But pption 2 appears unlikely for now. Revoking Hong Kong’s distinct status would inflict pain on Hong Kong’s economy and the US companies that operate there, while potentially benefiting the mainland. Given that many trade shipments that now utilize the port of Hong Kong are proceeding to or from mainland China, these shipments could be re-routed through mainland ports. Some multinational companies might also relocate regional operations from Hong Kong to Shanghai or Shenzhen, since these regional hubs largely serve China-focused business operations. Imposing the visa rules governing mainland China to Hong Kong would create new obstacles for average Hong Kongers seeking to visit the US.

Even if the Trump administration proceeds with option 2, the practical impact on foreign business would not extend much beyond tariffs and visas. Other elements of Hong Kong’s distinct status under the HKPA are mostly non-binding. For example, the HKPA says that US “businesses should be encouraged to continue to operate in Hong Kong (after the 1997 handover),” but businesses could still operate legally in the city absent such encouragement.

The nuclear option?

Separate from potential administration action, the Hong Kong Autonomy Act, which has bipartisan support in congress, would impose additional sanctions. Full details are not yet available, but in addition to sanctions on individual officials, the bill would reportedly impose “secondary sanctions” on banks that service those officials. That term suggests that sanctions on banks would be designed narrowly to enforce the “primary sanctions” targeting individuals, rather than to punish the banks themselves. If so, these sanctions would probably impose minimal disruption on foreign banks and companies operating in Hong Kong.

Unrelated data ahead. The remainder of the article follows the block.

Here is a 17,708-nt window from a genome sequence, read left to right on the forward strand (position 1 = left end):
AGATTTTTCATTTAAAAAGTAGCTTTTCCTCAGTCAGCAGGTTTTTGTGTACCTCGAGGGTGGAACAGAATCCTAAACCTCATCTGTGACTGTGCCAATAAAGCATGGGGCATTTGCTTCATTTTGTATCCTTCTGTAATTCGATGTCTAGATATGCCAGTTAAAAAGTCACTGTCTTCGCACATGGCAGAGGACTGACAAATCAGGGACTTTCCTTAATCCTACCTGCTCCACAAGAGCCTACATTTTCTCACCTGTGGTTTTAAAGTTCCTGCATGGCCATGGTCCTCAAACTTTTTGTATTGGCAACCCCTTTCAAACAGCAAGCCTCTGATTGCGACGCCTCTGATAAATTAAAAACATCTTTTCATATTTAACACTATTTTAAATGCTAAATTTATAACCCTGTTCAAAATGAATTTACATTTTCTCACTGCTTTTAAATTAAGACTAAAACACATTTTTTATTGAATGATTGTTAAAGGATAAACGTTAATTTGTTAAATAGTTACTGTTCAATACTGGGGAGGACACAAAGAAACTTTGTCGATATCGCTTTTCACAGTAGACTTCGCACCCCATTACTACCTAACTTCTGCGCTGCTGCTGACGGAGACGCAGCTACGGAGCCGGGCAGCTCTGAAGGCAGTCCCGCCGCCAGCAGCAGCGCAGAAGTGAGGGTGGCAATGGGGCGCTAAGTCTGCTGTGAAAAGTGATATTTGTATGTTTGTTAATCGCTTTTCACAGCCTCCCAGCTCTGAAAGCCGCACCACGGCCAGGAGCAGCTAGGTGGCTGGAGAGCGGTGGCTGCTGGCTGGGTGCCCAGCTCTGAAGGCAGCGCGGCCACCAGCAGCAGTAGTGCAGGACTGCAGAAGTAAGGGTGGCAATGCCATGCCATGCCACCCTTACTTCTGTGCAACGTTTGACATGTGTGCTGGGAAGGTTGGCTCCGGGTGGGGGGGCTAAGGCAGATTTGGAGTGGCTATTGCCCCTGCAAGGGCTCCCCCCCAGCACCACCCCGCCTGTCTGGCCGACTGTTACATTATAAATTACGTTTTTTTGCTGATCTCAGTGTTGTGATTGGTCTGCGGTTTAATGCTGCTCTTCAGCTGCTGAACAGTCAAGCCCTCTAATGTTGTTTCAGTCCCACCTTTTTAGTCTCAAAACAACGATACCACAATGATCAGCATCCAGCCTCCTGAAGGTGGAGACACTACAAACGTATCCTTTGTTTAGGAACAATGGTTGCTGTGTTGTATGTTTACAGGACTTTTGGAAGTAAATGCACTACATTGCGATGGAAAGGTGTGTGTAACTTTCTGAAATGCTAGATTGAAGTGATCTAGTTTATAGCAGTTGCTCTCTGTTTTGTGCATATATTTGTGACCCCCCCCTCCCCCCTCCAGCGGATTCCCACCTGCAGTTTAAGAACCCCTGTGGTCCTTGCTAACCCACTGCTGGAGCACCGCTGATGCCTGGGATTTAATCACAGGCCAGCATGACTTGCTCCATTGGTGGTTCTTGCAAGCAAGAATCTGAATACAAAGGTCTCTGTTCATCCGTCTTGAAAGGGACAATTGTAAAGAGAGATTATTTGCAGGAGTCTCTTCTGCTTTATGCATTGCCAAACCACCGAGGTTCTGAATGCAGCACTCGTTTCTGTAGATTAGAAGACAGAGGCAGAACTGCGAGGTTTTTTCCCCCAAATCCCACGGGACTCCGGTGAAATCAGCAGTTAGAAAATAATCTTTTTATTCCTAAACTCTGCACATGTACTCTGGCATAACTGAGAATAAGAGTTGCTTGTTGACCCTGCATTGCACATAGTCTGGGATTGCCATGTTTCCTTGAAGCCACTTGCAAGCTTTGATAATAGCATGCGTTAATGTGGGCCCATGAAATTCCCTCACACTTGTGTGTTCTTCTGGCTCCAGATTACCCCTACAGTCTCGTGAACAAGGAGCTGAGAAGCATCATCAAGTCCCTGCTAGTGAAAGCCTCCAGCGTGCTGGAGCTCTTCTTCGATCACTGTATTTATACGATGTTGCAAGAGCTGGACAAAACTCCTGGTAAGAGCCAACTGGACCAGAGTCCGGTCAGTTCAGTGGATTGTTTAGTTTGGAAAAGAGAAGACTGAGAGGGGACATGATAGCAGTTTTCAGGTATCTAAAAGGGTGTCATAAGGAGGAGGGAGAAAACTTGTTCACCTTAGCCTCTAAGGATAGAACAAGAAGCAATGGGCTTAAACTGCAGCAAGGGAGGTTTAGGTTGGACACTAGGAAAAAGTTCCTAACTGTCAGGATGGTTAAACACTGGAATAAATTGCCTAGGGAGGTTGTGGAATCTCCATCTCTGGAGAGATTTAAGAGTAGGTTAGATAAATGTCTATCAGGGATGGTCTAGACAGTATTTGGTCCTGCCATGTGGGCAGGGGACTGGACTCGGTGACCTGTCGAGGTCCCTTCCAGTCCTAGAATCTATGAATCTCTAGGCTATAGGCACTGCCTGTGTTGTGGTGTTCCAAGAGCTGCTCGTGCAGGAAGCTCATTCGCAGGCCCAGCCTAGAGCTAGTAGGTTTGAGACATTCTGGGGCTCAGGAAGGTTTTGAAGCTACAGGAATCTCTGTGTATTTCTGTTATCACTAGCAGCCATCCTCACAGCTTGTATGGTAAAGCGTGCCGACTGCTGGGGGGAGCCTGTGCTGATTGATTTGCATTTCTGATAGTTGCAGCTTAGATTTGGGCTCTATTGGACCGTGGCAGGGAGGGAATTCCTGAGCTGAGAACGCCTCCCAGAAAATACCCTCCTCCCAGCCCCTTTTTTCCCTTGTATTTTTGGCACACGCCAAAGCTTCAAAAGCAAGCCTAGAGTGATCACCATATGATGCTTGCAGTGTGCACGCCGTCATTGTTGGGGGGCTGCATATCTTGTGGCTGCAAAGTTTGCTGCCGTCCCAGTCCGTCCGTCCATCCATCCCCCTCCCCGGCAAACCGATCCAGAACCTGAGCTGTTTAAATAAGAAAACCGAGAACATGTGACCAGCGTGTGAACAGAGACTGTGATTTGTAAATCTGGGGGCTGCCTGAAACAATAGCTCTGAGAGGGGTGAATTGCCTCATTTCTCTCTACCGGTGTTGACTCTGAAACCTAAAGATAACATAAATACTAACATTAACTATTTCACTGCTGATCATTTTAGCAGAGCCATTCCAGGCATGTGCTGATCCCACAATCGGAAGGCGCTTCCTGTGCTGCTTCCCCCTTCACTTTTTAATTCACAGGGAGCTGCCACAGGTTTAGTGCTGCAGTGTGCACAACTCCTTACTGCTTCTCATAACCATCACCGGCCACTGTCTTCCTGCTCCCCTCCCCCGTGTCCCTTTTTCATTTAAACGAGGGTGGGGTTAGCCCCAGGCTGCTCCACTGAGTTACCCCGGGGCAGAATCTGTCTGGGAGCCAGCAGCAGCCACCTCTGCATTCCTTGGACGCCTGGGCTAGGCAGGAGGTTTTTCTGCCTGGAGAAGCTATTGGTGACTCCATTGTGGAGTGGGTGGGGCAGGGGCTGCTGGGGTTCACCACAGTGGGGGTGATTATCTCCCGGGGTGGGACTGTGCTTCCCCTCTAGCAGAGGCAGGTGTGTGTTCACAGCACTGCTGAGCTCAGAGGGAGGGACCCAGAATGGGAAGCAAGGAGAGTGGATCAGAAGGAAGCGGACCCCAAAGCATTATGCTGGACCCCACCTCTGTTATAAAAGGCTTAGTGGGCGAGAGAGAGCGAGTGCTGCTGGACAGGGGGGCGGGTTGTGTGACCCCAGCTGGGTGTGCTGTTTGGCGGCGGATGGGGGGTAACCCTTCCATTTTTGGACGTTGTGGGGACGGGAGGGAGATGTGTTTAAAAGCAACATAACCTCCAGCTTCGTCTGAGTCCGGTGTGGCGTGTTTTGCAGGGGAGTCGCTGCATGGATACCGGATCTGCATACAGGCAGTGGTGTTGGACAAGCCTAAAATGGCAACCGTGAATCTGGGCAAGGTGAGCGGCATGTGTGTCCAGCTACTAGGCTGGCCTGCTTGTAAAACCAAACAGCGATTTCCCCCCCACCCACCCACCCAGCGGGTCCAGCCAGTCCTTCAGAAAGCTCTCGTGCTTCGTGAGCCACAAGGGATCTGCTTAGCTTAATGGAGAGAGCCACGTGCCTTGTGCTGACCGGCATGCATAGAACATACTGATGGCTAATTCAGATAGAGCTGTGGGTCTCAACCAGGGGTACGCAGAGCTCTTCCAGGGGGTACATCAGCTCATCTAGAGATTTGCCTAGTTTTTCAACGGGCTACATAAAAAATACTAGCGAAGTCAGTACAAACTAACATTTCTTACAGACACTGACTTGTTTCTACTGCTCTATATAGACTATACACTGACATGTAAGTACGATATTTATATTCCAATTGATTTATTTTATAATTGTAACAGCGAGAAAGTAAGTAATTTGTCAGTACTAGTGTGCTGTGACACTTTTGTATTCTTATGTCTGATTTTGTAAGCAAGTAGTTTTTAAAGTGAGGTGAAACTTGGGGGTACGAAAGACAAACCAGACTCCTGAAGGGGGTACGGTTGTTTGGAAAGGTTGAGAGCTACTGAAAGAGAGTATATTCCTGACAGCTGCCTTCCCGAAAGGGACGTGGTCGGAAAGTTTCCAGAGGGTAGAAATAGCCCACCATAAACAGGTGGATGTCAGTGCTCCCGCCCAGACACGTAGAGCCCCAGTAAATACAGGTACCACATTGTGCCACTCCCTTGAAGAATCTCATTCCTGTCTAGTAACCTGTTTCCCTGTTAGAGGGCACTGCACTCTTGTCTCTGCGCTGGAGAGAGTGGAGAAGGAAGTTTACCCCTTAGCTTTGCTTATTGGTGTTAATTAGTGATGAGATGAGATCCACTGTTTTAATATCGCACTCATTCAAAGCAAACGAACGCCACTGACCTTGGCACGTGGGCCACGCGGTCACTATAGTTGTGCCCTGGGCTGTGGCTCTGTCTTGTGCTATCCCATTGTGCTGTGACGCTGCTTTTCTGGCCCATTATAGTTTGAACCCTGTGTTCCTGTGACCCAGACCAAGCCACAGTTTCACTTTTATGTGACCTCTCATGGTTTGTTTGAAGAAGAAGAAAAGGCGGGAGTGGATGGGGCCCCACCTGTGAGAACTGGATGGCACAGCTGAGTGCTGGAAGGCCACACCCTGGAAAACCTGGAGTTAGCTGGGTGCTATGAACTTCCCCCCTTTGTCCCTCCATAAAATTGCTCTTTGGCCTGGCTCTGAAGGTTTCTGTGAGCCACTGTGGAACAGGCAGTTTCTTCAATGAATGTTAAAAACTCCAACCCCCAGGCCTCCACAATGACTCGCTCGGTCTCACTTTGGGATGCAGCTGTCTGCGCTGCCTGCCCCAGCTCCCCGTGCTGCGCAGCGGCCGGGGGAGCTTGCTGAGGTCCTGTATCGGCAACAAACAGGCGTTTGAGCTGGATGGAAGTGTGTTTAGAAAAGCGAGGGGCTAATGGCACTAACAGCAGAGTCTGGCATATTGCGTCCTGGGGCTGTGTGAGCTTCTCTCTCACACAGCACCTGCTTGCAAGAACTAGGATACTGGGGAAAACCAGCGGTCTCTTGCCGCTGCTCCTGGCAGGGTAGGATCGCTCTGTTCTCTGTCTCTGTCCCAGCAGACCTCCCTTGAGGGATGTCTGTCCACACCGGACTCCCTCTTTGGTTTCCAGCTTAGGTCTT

Given the steep downward trajectory of US-China relations, however, a maximalist approach to financial sanctions by either congress or the White House cannot be ruled out. This approach could involve replicating sanctions used against Iranian banks. The Treasury Department’s Office of Foreign Assets Control maintains a Specially Designated Nationals List of entities and individuals that are prohibited from accessing the US financial system. Iran also faces restricted access to the SWIFT system for international payments.

This approach would amount to a declaration of financial war and would impose significant disruption on US banks and companies, who have regular dealings with Chinese banks for trade finance and foreign exchange conversion, among other transactions. This approach would therefore spark significant political opposition from the US business community. From China’s perspective, a maximalist version of financial sanctions could block Chinese banks’ ability to transact in US dollars, which could cripple these banks’ ability to facilitate international trade and investment.

Though a maximalist approach is unlikely in the short term, progressively more impactful sanctions could come over the next several months, as anti-China sentiment continues to build in Washington. But these would probably be clearly signaled in advance to avoid imposing sudden disruptions on US companies.